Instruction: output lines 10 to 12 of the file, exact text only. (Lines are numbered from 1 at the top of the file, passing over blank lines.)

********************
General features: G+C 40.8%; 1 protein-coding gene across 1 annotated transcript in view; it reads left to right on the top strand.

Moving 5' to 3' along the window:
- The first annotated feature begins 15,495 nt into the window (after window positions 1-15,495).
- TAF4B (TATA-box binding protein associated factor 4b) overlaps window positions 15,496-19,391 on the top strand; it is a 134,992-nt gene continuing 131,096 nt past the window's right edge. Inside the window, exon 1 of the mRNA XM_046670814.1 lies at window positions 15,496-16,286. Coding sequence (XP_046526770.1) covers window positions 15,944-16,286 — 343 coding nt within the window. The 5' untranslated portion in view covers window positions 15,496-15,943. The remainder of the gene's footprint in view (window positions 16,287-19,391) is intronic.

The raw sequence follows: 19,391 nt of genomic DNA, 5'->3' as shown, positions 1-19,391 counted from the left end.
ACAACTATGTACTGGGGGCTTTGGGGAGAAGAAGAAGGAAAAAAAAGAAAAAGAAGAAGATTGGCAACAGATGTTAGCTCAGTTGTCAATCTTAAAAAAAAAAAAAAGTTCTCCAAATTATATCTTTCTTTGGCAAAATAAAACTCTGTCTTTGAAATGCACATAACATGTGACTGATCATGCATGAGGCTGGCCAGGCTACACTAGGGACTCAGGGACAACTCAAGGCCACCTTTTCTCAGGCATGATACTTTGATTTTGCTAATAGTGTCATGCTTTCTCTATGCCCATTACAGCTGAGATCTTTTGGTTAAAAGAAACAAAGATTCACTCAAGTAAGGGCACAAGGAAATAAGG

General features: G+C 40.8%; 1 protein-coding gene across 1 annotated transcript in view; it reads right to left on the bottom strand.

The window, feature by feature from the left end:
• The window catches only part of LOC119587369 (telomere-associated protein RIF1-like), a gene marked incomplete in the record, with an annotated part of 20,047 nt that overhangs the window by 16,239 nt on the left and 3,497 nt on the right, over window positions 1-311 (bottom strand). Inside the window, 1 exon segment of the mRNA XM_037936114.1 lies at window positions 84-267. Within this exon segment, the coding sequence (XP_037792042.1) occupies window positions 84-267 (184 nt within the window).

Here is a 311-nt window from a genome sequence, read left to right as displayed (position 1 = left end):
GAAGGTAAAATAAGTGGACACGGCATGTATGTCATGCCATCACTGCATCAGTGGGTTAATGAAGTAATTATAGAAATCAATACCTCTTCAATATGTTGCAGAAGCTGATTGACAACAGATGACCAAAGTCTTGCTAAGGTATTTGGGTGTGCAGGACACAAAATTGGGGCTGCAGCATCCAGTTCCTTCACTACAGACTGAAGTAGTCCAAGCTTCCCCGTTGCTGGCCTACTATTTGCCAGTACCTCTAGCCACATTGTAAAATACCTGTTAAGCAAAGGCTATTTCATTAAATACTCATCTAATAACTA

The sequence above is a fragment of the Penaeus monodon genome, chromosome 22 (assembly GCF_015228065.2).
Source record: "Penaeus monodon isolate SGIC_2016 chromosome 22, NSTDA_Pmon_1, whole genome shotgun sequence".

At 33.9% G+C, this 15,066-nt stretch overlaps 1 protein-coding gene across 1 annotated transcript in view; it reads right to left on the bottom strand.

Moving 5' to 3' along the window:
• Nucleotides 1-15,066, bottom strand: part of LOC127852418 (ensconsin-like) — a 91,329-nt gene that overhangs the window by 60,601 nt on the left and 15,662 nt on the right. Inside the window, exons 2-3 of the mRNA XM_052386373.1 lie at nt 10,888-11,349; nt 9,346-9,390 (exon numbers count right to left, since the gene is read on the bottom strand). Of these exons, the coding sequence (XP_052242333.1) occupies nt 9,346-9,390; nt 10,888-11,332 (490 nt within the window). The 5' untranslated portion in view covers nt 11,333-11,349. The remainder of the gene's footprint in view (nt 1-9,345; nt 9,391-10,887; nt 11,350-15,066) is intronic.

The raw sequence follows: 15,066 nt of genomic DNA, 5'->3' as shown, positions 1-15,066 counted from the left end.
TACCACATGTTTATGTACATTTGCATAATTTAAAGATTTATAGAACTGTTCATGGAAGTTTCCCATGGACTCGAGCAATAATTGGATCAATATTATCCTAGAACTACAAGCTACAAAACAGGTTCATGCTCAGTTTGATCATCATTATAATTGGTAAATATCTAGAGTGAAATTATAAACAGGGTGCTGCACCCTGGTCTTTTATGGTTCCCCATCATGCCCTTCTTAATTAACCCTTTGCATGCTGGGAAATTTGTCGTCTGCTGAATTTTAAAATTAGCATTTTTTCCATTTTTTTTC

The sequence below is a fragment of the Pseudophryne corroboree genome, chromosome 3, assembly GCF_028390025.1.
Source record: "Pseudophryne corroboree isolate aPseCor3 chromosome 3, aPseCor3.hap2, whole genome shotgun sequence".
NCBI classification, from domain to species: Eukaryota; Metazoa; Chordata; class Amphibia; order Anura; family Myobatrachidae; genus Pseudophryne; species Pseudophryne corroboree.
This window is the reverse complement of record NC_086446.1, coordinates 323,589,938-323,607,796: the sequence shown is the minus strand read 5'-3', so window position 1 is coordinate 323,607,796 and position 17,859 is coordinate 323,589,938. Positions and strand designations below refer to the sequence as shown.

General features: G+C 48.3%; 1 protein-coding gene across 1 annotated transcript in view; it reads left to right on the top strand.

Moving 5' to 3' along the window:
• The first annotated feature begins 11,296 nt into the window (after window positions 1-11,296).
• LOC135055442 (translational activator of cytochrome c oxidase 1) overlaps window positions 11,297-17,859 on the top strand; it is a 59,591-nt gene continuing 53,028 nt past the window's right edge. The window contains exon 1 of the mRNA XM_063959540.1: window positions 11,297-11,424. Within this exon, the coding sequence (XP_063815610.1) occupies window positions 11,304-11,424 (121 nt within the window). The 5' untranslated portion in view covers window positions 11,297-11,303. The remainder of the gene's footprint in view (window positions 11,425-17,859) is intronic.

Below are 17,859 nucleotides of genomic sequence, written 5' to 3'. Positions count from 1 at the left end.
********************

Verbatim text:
Here is a 311-nt window from a genome sequence, read left to right as displayed (position 1 = left end):
GAAGGTAAAATAAGTGGACACGGCATGTATGTCATGCCATCACTGCATCAGTGGGTTAATGAAGTAATTATAGAAATCAATACCTCTTCAATATGTTGCAGAAGCTGATTGACAACAGATGACCAAAGTCTTGCTAAGGTATTTGGGTGTGCAGGACACAAAATTGGGGCTGCAGCATCCAGTTCCTTCACTACAGACTGAAGTAGTCCAAGCTTCCCCGTTGCTGGCCTACTATTTGCCAGTACCTCTAGCCACATTGTAAAATACCTGTTAAGCAAAGGCTATTTCATTAAATACTCATCTAATAACTA

The sequence above is a fragment of the Penaeus monodon genome, chromosome 22 (assembly GCF_015228065.2).